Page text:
Active Surveillance Safe for Black Men With Low-risk Diagnosis, Study Finds

Active Surveillance Safe for Black Men With Low-risk Diagnosis, Study Finds
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Offering Black men active surveillance to manage low-risk prostate cancer is safe and does not increase the risk of disease spreading or death more than it does for white men, a study has found.

However, Black men on active surveillance are more likely to progress and require definitive treatment, researchers said, and further investigation is  needed to assess the long-term survival outcomes in these patients.

The study, “Association Between African American Race and Clinical Outcomes in Men Treated for Low-Risk Prostate Cancer With Active Surveillance,” was published in the Journal of the American Medical Association.

“Our research provides evidence that active surveillance is safe for African American men. This means more African American men can avoid definitive treatment and the associated side effects,” Brent Rose, MD, the study’s senior author, said in a press release.

While prostate cancer is the most common cancer among men, a great number of cases will remain dormant and not progress to significant disability or risk of death, making immediate treatment unnecessary.

In such cases, doctors may recommend active surveillance, which involves carefully monitoring the disease for progression through regular prostate exams, tissue biopsies, and prostate-specific antigen blood tests. Because definitive treatments like surgery or chemotherapy carry significant risks and side effects, active surveillance often is the preferred treatment approach.

Black men in the U.S. are 2.4-times more likely than white men to die from prostate cancer, at least partially due to the increased occurrence of more aggressive prostate cancer in Black men. Due to this risk disparity, black men are far less likely to be recommended active surveillance as a treatment option.

To determine whether the option is safe for Black men, a research team at the University of California, San Diego and elsewhere evaluated clinical outcomes of active surveillance in Blacks and non-Hispanic white men with low-risk prostate cancer.

The study included data from 8,726 men from the U.S. Veterans Health Administration (VHA) healthcare system, diagnosed with low-risk prostate cancer from 2001 to 2015, and treated with active surveillance. Of the men included in the study, 2,280 were black with a median age of 63.2, and 6,446 were white with a median age of 65.5.

Over a median of 7.6 years, more Black men had experienced disease progression (59.9%) compared with white men (48.3%), and more had required definitive treatment (54.8% versus 41.4%).

After accounting for multiple confounding factors, statistical analysis confirmed that Black men were 30% more likely to experience disease progression and also 30% more likely to require definitive treatment after being offered active surveillance.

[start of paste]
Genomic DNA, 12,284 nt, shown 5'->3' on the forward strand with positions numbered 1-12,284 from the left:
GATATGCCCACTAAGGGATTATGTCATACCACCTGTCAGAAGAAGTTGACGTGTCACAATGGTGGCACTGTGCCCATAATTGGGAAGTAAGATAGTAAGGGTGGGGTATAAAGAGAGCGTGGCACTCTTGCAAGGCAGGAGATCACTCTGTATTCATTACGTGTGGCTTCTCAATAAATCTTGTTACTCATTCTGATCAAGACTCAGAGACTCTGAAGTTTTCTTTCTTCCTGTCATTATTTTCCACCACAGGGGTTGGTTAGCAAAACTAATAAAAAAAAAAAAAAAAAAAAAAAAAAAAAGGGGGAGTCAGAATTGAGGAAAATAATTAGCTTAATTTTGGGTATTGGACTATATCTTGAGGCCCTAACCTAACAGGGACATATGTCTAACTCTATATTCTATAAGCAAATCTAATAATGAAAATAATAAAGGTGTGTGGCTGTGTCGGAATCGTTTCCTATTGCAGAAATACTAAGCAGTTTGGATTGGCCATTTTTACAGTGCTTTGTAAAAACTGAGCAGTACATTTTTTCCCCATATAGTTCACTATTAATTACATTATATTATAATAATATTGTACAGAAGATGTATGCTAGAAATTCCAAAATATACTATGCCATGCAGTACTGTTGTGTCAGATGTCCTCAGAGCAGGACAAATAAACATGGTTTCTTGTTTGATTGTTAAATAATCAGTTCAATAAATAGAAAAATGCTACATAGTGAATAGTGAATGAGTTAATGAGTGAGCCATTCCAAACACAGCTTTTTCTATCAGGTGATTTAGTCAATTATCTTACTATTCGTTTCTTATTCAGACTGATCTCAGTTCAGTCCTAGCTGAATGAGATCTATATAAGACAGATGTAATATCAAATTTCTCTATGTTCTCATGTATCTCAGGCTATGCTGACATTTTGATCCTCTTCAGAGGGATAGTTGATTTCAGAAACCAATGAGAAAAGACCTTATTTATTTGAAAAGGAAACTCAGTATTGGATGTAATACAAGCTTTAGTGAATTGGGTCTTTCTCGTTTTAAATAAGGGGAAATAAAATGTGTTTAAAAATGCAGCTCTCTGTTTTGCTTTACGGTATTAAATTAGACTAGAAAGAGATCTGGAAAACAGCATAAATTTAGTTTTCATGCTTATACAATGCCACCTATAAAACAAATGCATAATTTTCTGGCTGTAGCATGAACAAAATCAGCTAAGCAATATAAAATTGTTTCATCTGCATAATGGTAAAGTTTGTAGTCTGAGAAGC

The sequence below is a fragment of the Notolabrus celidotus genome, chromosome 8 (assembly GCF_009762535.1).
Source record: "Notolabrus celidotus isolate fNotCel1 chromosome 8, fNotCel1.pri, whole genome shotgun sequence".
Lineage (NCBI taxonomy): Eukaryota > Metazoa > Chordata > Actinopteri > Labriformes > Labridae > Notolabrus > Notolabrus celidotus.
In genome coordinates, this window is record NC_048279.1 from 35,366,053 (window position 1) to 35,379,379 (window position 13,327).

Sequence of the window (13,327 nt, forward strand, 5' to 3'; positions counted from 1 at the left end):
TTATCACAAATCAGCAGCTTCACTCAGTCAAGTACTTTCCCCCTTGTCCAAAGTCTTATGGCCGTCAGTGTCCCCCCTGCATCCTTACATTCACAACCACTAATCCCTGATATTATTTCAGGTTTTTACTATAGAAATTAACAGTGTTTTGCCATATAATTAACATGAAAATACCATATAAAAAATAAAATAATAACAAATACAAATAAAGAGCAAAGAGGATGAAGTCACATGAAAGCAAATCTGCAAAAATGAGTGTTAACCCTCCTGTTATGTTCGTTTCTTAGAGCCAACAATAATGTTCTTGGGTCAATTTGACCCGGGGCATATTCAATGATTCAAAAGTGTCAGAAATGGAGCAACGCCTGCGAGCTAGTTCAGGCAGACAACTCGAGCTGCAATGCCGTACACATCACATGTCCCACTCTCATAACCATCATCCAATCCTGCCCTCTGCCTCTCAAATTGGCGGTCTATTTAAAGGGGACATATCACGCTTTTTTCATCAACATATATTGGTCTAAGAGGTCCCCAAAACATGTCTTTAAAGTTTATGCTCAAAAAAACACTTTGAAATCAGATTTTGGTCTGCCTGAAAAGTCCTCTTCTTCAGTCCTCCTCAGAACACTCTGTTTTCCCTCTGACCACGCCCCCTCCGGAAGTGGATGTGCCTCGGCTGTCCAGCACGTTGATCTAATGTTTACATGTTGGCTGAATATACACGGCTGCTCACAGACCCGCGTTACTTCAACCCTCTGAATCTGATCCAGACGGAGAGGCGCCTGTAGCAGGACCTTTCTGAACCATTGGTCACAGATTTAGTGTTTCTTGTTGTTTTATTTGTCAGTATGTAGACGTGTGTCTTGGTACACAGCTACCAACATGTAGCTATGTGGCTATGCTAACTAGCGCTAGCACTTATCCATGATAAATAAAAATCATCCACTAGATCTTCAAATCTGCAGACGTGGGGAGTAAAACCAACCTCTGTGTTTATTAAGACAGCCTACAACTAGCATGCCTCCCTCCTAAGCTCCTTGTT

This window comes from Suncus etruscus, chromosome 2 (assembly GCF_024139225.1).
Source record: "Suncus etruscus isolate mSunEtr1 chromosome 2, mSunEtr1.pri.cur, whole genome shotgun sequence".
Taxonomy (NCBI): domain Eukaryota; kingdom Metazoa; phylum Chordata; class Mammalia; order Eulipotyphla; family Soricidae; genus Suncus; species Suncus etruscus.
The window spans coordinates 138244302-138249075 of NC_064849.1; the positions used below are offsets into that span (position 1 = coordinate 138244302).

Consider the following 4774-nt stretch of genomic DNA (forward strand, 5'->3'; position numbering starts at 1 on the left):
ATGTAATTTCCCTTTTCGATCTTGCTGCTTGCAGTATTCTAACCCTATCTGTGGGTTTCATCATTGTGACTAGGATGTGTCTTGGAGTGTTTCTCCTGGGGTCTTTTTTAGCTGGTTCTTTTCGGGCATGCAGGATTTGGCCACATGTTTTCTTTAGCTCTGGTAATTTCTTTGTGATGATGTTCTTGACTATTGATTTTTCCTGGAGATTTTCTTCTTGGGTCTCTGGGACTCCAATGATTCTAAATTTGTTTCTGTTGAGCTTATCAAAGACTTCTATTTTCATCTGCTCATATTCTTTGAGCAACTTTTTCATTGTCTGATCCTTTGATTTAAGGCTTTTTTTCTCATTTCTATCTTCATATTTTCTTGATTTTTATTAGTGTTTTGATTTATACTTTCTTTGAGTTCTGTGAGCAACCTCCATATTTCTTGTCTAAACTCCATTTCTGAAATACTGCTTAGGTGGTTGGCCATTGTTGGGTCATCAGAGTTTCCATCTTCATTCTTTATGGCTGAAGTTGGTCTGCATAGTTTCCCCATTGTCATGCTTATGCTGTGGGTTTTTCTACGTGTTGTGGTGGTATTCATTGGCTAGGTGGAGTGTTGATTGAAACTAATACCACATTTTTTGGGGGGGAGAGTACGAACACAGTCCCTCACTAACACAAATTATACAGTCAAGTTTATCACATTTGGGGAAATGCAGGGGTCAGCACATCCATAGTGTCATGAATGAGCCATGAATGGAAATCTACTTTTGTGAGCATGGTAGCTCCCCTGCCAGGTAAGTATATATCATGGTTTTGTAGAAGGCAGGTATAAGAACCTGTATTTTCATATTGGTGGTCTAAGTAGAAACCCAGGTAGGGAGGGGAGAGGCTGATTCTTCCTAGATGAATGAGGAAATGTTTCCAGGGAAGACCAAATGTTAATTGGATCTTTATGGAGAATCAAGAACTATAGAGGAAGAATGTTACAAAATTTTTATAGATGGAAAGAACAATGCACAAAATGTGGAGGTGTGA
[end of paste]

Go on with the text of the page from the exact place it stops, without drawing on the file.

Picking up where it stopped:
However, researchers found that Black men were not more likely than white men to experience metastatic disease or to die, either from prostate cancer or from other causes, indicating that the treatment option is safe for the population.

Over the course of 10 years, 1.5% of Black men acquired metastasis, 1.1 died from prostate cancer, and 21.2% died of causes other than prostate cancer. Similarly, 1.4% of white men had metastasis, 1% died of prostate cancer, and 22.4% died of other causes.

“The estimates of metastases and prostate cancer-specific mortality for African American men in this cohort are broadly in line with results from … studies composed of predominantly White men, suggesting that African American men should not be excluded from active surveillance protocols,” the investigators wrote.

The study may be limited by potential differences in active surveillance protocols, lack of information about metastasis evaluation, use of patient data solely within the VHA system, and potential for race-based disparities in treatment that may affect patient outcomes.

Aisha Abdullah received a B.S. in biology from the University of Houston and a Ph.D. in neuroscience from Weill Cornell Medical College, where she studied the role of microRNA in embryonic and early postnatal brain development. Since finishing graduate school, she has worked as a science communicator making science accessible to broad audiences.
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Inês holds a PhD in Biomedical Sciences from the University of Lisbon, Portugal, where she specialized in blood vessel biology, blood stem cells, and cancer. Before that, she studied Cell and Molecular Biology at Universidade Nova de Lisboa and worked as a research fellow at Faculdade de Ciências e Tecnologias and Instituto Gulbenkian de Ciência. Inês currently works as a Managing Science Editor, striving to deliver the latest scientific advances to patient communities in a clear and accurate manner.
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Aisha Abdullah received a B.S. in biology from the University of Houston and a Ph.D. in neuroscience from Weill Cornell Medical College, where she studied the role of microRNA in embryonic and early postnatal brain development. Since finishing graduate school, she has worked as a science communicator making science accessible to broad audiences.
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